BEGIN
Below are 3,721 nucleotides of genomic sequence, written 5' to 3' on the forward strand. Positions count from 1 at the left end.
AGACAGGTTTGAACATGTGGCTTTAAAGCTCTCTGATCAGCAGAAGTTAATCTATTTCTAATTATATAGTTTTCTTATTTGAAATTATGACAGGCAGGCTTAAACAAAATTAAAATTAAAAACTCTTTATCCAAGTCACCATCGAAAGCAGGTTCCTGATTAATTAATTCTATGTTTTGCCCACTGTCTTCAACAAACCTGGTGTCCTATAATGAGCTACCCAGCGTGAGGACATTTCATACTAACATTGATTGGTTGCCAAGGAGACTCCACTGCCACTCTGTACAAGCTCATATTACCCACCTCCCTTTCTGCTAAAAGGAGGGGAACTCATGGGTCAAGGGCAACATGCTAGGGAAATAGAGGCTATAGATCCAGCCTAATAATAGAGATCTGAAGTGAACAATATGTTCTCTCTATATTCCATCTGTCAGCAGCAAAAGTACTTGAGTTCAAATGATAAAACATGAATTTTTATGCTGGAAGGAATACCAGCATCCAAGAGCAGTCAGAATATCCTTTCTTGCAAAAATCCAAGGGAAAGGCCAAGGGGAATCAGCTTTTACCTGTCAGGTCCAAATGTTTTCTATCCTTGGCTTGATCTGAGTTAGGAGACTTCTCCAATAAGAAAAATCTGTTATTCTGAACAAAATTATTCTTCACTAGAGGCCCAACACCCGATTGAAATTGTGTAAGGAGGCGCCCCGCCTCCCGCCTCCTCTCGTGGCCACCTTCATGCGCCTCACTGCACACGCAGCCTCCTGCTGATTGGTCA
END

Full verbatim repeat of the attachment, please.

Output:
Below are 3,721 nucleotides of genomic sequence, written 5' to 3' on the forward strand. Positions count from 1 at the left end.
AGACAGGTTTGAACATGTGGCTTTAAAGCTCTCTGATCAGCAGAAGTTAATCTATTTCTAATTATATAGTTTTCTTATTTGAAATTATGACAGGCAGGCTTAAACAAAATTAAAATTAAAAACTCTTTATCCAAGTCACCATCGAAAGCAGGTTCCTGATTAATTAATTCTATGTTTTGCCCACTGTCTTCAACAAACCTGGTGTCCTATAATGAGCTACCCAGCGTGAGGACATTTCATACTAACATTGATTGGTTGCCAAGGAGACTCCACTGCCACTCTGTACAAGCTCATATTACCCACCTCCCTTTCTGCTAAAAGGAGGGGAACTCATGGGTCAAGGGCAACATGCTAGGGAAATAGAGGCTATAGATCCAGCCTAATAATAGAGATCTGAAGTGAACAATATGTTCTCTCTATATTCCATCTGTCAGCAGCAAAAGTACTTGAGTTCAAATGATAAAACATGAATTTTTATGCTGGAAGGAATACCAGCATCCAAGAGCAGTCAGAATATCCTTTCTTGCAAAAATCCAAGGGAAAGGCCAAGGGGAATCAGCTTTTACCTGTCAGGTCCAAATGTTTTCTATCCTTGGCTTGATCTGAGTTAGGAGACTTCTCCAATAAGAAAAATCTGTTATTCTGAACAAAATTATTCTTCACTAGAGGCCCAACACCCGATTGAAATTGTGTAAGGAGGCGCCCCGCCTCCCGCCTCCTCTCGTGGCCACCTTCATGCGCCTCACTGCACACGCAGCCTCCTGCTGATTGGTCA